Jamaica LANDS
Left Alliance for National Democracy and Socialism

National Liberation Reading List

 

National Liberation


These are concepts related to the topic of National Liberation. After Europeans stretched themselves all across the world to subordinate and destroy other nations, the people of these nations have been rising up to assert their right to self-determination.



This is a lengthy piece which looks at the influence of Vladimir Lenin and Joseph Stalin on Harry Haywood's work on Black people's self-determination, particularly highlighting major contributions of Stalin to self-determination and national liberation.


Black Liberation in the US
(Read freely online)

In this piece, Chairman Mao speaks of Black liberation in the US as a "national struggle" and proclaims that "national struggle is a matter of class struggle."


Class Suicide
(Read freely online)

Class suicide is the idea that the privileged classes in oppressed countries can put some of their selfish interests aside to unite with the broad masses to liberate the nation. It was developed by Amilcar Cabral, to challenge Eurocentric assumptions about revolution being led by an industrial proletariat. Many countries did not have an industrial proletariat making up a significant part of their population.


Presented with the main contradiction of imperialism, Mao sought to make a distinction between imperialism which was an "antagonistic contradiction" and internal class struggles among the masses which should be handled differently.


Maoism vs. National Liberation
(Read freely online)

This piece posits the idea that the main hits against US imperialism will come from national liberation struggles by oppressed nations; it focuses on Black people in the US, but should also be taken as support for the liberation of indigenous nations.


National Culture
(Read freely online)

Fanon gave an account of how colonialism shaped the expression of culture, and the challenges it causes for national consciousness and national liberation.


The National Question
(Read freely online)

Orthodox Marxists have a Eurocentric understanding of Nationalism. Marxist-Leninists, however, have developed an understanding that there is a difference between National Chauvinism and National Liberation.


Neo-Colonialism
(Read freely online)

Despite nations and states achieving independence from their colonial powers in a nominal sense, they remain economically dependent on them for investments and trade. Instead of maintaining direct control of ex-colonies, global powers now use economics to leverage their interests and influence these countries' internal politics.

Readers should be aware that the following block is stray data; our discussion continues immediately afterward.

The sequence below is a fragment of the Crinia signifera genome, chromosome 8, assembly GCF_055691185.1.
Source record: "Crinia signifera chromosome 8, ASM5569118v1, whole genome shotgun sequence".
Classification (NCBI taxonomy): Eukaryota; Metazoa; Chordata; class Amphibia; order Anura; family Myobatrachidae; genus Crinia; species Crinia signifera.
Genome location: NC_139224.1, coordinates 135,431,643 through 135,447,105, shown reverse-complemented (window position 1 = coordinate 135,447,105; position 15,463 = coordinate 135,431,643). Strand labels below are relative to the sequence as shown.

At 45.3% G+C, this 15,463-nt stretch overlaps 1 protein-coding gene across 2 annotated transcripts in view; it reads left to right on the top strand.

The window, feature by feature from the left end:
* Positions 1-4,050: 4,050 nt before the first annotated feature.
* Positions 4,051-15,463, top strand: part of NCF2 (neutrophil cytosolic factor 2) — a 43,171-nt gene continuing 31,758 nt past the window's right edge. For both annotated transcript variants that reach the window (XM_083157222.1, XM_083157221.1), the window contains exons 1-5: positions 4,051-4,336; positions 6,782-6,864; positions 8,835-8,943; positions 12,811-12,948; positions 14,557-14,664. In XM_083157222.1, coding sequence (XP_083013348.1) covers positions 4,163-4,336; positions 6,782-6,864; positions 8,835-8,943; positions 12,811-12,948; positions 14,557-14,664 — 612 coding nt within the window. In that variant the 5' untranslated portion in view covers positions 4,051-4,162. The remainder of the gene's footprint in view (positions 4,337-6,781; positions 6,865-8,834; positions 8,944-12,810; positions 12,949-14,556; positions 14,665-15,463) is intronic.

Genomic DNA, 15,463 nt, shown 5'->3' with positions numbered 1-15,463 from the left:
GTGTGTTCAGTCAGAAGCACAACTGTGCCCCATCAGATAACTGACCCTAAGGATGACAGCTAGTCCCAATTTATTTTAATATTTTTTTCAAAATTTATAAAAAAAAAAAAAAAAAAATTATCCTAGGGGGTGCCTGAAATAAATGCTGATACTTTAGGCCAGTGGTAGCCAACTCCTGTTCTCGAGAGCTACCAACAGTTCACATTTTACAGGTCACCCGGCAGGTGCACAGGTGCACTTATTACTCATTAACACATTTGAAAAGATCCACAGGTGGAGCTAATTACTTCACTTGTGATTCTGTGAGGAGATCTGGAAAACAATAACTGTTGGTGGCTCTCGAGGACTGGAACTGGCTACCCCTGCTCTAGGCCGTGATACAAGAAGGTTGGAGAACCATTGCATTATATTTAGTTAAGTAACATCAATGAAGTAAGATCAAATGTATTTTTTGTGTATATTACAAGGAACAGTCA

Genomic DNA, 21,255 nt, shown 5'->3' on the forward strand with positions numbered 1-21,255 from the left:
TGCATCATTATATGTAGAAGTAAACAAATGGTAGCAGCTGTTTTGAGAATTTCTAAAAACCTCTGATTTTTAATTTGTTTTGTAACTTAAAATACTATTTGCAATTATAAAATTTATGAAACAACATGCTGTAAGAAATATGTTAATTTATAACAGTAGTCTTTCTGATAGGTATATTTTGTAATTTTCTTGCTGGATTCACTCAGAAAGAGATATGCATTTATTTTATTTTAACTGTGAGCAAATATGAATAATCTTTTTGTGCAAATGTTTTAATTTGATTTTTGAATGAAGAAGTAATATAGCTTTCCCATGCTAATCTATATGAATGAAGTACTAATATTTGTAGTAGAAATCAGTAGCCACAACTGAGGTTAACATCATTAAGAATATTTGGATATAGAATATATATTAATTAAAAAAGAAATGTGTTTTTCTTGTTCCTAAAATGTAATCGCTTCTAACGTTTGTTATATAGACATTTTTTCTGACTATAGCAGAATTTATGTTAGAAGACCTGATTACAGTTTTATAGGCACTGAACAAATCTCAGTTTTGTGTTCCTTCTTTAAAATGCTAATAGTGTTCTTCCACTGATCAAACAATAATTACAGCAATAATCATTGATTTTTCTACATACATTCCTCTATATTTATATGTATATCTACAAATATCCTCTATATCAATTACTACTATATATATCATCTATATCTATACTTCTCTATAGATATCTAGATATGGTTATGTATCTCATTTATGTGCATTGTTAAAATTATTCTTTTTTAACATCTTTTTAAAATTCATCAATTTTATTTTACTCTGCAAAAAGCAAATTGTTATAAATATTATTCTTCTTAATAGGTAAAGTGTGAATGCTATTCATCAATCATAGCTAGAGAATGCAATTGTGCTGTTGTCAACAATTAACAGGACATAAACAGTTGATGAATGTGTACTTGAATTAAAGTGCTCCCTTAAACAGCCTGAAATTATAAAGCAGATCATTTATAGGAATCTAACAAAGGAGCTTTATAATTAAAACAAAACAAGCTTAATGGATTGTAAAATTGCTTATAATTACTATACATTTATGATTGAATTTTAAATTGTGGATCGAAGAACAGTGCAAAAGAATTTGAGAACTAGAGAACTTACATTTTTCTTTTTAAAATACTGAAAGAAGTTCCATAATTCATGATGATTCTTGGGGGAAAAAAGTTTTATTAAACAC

New Democracy
(Read freely online)

New Democracy aims to combine the bourgeois revolution and the proletarian revolution into a single revolution to avoid the bourgeoisie seizing power. This piece nevertheless highlights the idea that the national bourgeoisie in oppressed or colonised nations have a role to play in fighting imperialism. While the bourgeoisie is the ruling class in advanced Capitalist nations, the national bourgeoisie is not necessarily the ruling class in countries that are oppressed by imperialism, or countries that are still in Feudalism.


People's Power, No Dictator
(Read freely online)

Walter Rodney called for broad unity along existing class lines in Guyana, to combat foreign capital. He focused on the role of various classes in this struggle.


A Prison House of Nations
(Read freely online)

This piece looks at the USA as 'a prison house of nations' rather than a single nation. It discusses the importance of national liberation for workers of occupied/oppressed nations, as opposed to a binary class struggle in which all workers are deemed the same.


Orthodox Marxists often see national liberation as a diversion from class struggle. This piece aims to explain the importance of both national liberation and the working class struggle, asserting that neither should be sidelined for the advance of the other.


The Weapon of Theory
(Read freely online)

At the Tricontinental Conference held in Cuba in 1966, Amilcar Cabral spoke of the importance of the ideological development of national liberation movements, after noticing that it was lacking.


This is a very short summary, featuring the essential points in  Mao's model of New Democracy. We do not endorse the reference to Kampuchea.